At the Marquee
Was the Marquee Club really the world’s greatest music venue, as the subtitle to a new history of the club suggests? There might be arguments from Carnegie Hall, the Olympia music hall in Paris, Ronnie Scott’s, the Berlin Philharmonie, the Village Vanguard and a few others. But from its opening in 1958 to the closure in 2006 of the last club to bear that name, it had a fair claim to the title, given that its attractions over the years went from Dexter Gordon, Chris Barber and Dudley Moore through Alexis Korner and Long John Baldry, the Stones, the Yardbirds, Manfred Mann, Graham Bond, Little Stevie Wonder, the Who, David Jones/Bowie, Sonny Boy Williamson, Rod Stewart, Jimi Hendrix, King Crimson, Led Zeppelin, Fela Kuti, Genesis, Dr Feelgood and Dire Straits all the way through the Damned, the Sex Pistols (supporting Eddie and the Hot Rods), the Jam, the Police, Motorhead to REM and Guns N’ Roses and hundreds and hundreds of others, most of them still in their formative stages, including seemingly every British blues band and prog rock outfit assembled via the Musicians Wanted columns of the Melody Maker.
It began as a jazz club at 165 Oxford Street, in a basement ballroom beneath the Academy Cinema. In 1964, as R&B took over, it moved a couple of hundred yards south, to the ground floor of 90 Wardour Street, bang in the middle of Soho. That was its classic location, which it occupied until the summer of 1988, when it moved around the corner to 105-107 Charing Cross Road, which had been a cinema between 1911 and 1987. The Marquee was there for seven years, hosting Spiritualised, Aerosmith, Megadeath and others until it closed and the name was sold to people who briefly ran clubs exploiting its renown in Leicester Square and Upper St Martin’s Lane until the final closure in 2006.
Among many other things, the new history of the Marquee, by Robert Sellars with Nick Pendleton, told me that a contributory factor to the move out of Wardour Street was the crumbling detected in the façade of the building, an effect of the loud music being played within. One night that may have done more than most to shake the walls was 6 October 1970, the second night of a 36-date tour of Britain by Tony Williams’s Lifetime, recently expanded to a quartet with Jack Bruce joining Larry Young and John McLaughlin. If forced to nominate the greatest gig I’ve ever attended, that would probably be the one. For some of the many musicians who were present, it was a life-changing experience.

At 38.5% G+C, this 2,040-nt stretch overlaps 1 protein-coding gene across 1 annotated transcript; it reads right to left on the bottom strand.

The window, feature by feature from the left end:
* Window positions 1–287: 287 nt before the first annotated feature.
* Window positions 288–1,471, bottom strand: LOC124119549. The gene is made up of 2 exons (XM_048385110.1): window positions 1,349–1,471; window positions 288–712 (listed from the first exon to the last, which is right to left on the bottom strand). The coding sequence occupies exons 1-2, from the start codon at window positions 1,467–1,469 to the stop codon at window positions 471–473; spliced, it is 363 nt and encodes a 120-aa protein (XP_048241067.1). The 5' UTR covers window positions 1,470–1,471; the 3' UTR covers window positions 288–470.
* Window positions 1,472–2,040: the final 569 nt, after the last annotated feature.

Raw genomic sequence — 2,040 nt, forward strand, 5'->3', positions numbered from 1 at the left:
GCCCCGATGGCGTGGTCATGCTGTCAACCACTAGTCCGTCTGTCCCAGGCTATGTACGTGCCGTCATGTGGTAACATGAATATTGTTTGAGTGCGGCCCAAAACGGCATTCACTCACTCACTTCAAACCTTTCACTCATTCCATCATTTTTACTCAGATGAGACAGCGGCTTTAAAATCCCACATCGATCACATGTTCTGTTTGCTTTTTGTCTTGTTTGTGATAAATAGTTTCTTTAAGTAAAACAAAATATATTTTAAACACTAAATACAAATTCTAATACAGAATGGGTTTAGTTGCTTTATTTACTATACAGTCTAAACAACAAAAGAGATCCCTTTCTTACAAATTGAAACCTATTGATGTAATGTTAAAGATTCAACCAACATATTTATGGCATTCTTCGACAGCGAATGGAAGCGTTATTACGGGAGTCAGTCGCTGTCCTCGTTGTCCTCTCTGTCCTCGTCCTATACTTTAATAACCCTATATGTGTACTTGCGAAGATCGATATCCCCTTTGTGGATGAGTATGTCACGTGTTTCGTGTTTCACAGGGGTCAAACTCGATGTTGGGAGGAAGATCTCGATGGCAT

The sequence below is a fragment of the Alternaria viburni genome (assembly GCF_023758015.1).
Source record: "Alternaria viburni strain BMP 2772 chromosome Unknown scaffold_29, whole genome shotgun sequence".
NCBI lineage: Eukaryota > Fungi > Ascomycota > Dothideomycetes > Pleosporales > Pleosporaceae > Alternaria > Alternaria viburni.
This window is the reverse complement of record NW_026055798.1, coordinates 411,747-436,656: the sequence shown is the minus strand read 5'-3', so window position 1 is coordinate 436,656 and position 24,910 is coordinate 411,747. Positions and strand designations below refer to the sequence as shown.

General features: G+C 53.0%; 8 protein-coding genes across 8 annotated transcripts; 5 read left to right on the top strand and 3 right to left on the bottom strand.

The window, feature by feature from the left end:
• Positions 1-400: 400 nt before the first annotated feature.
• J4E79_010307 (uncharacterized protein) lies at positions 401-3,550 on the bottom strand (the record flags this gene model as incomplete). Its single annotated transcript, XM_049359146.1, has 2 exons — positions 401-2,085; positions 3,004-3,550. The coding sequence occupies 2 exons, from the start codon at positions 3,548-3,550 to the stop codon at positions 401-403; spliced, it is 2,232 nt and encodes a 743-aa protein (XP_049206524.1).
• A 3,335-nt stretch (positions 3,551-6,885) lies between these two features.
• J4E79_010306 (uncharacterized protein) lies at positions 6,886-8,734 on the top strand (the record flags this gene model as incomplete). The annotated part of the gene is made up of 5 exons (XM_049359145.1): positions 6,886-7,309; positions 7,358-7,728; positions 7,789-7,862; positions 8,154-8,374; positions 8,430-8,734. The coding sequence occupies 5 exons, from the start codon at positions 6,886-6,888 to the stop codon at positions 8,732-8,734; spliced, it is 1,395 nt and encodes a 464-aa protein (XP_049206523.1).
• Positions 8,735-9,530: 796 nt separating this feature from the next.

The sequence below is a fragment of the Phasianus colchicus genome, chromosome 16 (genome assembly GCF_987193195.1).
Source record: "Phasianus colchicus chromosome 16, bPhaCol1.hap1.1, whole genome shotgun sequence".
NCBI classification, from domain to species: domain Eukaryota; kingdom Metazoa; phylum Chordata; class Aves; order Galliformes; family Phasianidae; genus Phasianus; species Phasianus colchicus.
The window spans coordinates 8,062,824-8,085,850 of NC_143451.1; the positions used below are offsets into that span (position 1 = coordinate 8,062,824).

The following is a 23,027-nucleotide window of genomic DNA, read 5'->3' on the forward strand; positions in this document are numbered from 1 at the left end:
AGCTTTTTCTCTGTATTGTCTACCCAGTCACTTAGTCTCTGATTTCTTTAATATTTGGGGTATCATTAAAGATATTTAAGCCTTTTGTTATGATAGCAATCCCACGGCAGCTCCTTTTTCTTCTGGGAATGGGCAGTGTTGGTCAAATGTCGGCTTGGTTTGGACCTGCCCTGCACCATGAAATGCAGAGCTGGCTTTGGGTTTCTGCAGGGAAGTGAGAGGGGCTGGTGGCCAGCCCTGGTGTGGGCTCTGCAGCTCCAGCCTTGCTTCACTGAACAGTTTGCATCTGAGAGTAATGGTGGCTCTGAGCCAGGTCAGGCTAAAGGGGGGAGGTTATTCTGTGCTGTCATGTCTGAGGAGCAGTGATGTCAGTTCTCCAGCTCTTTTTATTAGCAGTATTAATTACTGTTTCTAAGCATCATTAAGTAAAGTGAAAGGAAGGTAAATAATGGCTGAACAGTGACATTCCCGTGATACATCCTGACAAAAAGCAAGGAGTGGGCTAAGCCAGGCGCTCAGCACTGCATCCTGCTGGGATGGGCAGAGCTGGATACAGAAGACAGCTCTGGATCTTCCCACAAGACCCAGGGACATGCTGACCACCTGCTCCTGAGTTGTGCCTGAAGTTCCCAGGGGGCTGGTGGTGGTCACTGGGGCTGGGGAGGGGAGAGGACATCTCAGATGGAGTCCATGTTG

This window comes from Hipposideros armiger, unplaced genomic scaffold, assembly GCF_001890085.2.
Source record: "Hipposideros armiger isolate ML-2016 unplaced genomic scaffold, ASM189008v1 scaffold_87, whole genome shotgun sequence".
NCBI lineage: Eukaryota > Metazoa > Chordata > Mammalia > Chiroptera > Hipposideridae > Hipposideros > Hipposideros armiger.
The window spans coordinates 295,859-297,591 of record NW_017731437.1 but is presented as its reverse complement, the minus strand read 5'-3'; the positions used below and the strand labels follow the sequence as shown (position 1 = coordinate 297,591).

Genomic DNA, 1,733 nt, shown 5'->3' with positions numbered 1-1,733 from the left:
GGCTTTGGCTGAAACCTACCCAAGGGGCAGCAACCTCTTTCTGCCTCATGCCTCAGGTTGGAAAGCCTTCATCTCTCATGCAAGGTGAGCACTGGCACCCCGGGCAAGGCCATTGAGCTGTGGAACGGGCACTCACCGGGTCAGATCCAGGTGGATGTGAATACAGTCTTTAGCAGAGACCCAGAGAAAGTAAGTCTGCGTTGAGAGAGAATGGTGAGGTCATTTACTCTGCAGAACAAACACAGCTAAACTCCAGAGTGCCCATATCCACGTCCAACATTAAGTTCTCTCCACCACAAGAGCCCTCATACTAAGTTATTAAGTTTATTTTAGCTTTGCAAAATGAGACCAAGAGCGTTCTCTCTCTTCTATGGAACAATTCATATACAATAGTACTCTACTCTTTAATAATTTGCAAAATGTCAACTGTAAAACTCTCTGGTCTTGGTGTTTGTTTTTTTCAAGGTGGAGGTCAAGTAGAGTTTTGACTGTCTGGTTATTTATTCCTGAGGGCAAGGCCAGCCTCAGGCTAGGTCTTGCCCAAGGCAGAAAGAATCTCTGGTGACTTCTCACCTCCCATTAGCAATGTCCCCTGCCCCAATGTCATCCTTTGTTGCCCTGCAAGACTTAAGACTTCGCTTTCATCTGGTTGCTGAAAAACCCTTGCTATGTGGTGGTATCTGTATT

The club’s story is well told, with plenty of detail and a cast of characters that changes constantly as the decades whizz by. Not just the musicians but the people who ran the place, starting with Harold Pendleton (Nick’s father), a jazz-mad accountant who became president of the National Jazz Federation, and his wife Barbara, and including the lavishly toupéed manager John C. Gee and his assistant Jack Barrie, along with characters such as Tony Stratton-Smith, the founder of Charisma Records, whose acts often started their careers there. And not just the club itself but ancillary premises like The Ship, the pub a few yards up Wardour Street, where members of the audience could have a beer before going down to the non-licensed Marquee, or La Chasse, the first-floor drinking club where musicians and other music business types did likewise. If you were there during any of the club’s many eras, and even if you weren’t but wish you had been, the book will provide much enjoyment.
* Marquee: The Story of the World’s Greatest Music Venue is published by Paradise Road (320pp, £22). The photograph of the audience waiting outside 90 Wardour Street is from the book and is uncredited.